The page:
Software market shake-up continues

If there is an IT recovery in store for this year, the top software companies have yet to experience it.

If there is an IT recovery in store for this year, the top software companies have yet to experience it.

Most major suppliers are warning that sales are slow. Analysts say the slump signifies a combination of spending jitters and deeper issues.

A fundamental change in how customers buy software could mean there is a rough ride in store for the industry's traditional leaders.

The biggest challenge is fierce competition, both from one another and from the rising pack of application service providers.

Siebel Systems used to sit comfortably at the vanguard of the CRM market; now, its potential customers are also being wooed by the top ERP makers - SAP, PeopleSoft and Oracle - and by a host of fledging companies.

This year, the ASPs went mainstream, with cannonballing on to the New York Stock Exchange and reporting close to $100m (£54m) in annual revenue.

Some of that total comes from tapping a new market - the small companies with a few dozen employees willing to pay the $65 monthly per-user fees for basic sales-automation products.

But the ASPs are looking to swim upstream, and they're starting to win the enterprise deals that companies like Siebel compete for. signed contracts this year with ADP and SunTrust Banks for more than 2,000 seat licences each. Both companies run Siebel in parts of their business, yet both said they did not consider Siebel in evaluating suppliers for their sales-force automation projects.

Frank Tait, vice-president of marketing at DecisionOne, spoke with Siebel and SAP two years ago when he evaluated CRM options for his IT services firm. In the midst of a business-model overhaul, DecisionOne needed a system it could implement quickly, with a clear return on investment.

"From the date of the contract signing, took 45 days to get our data converted and our system live. The others were in the six-month timeframe," he said.

"My customisation cost for was under $50,000. The custom cost for the traditional suppliers was 10 times that."

AMR Research estimates that hosted services account for just 2% of the application market revenue today - but forecasts they will be the fastest-growing segment of the market in the next five years.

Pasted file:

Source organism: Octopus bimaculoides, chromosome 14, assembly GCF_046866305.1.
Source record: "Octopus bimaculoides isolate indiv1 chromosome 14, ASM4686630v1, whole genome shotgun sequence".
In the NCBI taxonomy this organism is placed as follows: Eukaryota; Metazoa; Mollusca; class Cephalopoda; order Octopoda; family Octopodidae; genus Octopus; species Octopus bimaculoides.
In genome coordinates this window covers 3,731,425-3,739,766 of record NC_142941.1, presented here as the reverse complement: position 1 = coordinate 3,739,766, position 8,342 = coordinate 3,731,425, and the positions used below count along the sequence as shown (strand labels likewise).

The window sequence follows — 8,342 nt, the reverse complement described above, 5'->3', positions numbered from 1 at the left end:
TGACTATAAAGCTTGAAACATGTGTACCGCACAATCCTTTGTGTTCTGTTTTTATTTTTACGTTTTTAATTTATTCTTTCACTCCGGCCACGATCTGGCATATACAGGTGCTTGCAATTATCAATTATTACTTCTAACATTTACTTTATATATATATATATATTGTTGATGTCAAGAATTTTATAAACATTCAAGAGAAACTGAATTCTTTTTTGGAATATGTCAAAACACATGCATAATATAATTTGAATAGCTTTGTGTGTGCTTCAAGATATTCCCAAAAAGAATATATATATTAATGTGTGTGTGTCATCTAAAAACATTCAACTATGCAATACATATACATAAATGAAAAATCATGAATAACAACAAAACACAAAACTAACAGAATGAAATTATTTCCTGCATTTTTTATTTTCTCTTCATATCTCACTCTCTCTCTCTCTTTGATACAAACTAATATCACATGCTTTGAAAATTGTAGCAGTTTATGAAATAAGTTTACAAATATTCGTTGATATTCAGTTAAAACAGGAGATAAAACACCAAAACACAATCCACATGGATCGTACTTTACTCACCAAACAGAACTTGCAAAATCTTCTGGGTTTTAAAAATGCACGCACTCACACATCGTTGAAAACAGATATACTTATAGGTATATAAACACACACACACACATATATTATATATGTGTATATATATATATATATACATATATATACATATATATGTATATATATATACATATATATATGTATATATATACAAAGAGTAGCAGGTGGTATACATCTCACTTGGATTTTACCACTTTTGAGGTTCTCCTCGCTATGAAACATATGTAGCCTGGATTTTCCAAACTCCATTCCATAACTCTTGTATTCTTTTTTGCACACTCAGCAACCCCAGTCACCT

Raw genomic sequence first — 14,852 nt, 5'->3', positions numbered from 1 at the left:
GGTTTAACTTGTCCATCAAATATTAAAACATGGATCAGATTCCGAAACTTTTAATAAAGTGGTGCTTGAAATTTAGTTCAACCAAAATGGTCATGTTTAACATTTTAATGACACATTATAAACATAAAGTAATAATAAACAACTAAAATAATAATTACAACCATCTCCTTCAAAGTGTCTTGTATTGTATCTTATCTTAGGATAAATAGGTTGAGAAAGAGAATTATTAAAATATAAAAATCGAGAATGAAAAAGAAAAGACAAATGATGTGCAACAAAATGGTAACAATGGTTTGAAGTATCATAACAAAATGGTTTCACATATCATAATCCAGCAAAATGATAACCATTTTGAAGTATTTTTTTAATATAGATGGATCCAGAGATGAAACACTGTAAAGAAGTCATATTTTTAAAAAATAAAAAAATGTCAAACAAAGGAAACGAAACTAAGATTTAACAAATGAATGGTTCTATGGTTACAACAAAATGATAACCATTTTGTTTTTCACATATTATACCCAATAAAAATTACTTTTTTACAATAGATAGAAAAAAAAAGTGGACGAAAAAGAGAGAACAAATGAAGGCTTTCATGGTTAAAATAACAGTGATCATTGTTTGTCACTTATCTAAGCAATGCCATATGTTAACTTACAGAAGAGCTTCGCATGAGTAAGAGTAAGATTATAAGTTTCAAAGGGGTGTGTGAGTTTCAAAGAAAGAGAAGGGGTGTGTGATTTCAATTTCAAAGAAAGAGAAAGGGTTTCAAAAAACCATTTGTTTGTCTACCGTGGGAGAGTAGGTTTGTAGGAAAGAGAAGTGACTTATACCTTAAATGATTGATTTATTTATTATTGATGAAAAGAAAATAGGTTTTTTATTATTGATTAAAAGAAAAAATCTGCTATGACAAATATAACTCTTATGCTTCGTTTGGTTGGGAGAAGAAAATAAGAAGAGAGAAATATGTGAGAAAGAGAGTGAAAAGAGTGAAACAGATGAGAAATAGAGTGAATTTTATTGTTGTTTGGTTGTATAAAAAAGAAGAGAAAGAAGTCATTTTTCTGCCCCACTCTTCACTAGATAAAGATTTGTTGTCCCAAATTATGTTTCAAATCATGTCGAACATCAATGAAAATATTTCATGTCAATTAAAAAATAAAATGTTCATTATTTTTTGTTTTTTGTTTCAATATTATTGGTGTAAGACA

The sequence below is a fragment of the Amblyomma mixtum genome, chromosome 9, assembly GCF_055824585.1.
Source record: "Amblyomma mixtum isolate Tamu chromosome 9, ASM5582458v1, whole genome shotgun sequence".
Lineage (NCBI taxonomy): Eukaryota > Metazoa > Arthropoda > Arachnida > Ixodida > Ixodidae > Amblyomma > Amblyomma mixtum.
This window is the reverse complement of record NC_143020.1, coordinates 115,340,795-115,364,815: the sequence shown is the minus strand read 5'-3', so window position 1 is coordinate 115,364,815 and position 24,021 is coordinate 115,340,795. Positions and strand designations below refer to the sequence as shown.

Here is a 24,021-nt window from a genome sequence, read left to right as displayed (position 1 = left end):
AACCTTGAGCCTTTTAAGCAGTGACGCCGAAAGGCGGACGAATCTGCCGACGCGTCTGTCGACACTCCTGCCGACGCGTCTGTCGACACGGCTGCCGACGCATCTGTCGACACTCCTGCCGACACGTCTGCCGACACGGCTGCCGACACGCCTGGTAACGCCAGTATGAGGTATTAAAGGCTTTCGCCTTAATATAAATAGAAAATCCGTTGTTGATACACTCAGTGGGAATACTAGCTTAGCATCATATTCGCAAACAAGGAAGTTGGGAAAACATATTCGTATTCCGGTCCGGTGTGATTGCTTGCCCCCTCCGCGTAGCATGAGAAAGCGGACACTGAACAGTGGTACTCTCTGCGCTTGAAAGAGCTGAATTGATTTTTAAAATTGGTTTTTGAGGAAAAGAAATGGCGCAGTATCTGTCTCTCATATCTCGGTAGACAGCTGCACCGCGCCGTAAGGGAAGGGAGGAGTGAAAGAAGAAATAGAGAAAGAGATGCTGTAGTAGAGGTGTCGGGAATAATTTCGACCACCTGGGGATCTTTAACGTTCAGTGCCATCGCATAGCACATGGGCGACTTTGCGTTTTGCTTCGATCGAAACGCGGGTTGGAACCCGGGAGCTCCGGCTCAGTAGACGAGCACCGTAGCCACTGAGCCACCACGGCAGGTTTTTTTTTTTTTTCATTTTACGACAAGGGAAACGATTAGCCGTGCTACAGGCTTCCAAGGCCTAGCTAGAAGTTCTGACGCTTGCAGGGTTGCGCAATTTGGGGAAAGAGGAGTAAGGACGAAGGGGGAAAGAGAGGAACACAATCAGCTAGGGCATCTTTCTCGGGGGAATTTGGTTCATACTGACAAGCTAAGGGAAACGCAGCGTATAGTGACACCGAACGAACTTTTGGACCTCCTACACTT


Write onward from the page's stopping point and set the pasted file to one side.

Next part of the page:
Independent analyst Amy Wohl said the ASPs are not yet a major factor in the market, but suspects they will be as early as next year.

All of the applications suppliers now offer hosting, with Siebel most aggressively going after the ASPs with its own subscription product, Siebel CRM OnDemand. 

But a business model that can support a pure-play start-up (barely -, the only public CRM ASP, has quarterly marketing budgets exponentially bigger than its profits) may not work well for an established supplier.

Siebel said that it expects to invest significantly more in the service this year than it will recoup in revenue.

The ASPs alone, however, are not causing the applications leaders' slowdown. IDC said that in 2003 suppliers worked feverishly to regain ground.

Siebel and PeopleSoft showed double-digit percentage declines in applications revenue last year, according to IDC - and this year, both followed shaky first quarters by falling short of expectations in the second.

Oracle has kept its results on track so far, but its database sales help to prop up its slow-growing applications business. Only SAP has remained unscathed this year, after struggling through a few rough quarters last year.

JMP Securities concluded that expectations were too high, and concerns about the economy had led to buying delays.

Jim Shepherd, applications analyst at AMR Research, agreed. "All the indications at the end of 2003 were that spending was up, and there is a lot of activity out there.

"People are evaluating projects and getting started, but when we talk to users, they are getting more nervous about the economy. Even though they did increase their IT budgets, they are not spending the money," he said.

"This is one of those cases where, when the suppliers say the pipelines are good but that the deals are slipping out, they are telling the truth."

The malaise has hit a cross-section of the software market. In addition to PeopleSoft and Siebel, shortfall warnings came from storage developer Veritas Software, integration specialists WebMethods, Informatica and Ascential Software, and infrastructure software makers Sybase, CA and BMC Software.

JMP Securities expects the floodgates to come loose - it forecast spending will increase 50% in the second half of the year. Others are less optimistic.

Gartner does not predict a return to normal growth in the software market until 2006. Citing factors such as rampant discounting, it said that the slow growth "reflects the conditions of the software market itself more than the wider challenges in the IT industry or economy".

In any case, analysts expect companies to have to fight hard for available cash.

Stacy Cowley writes for IDG News Service

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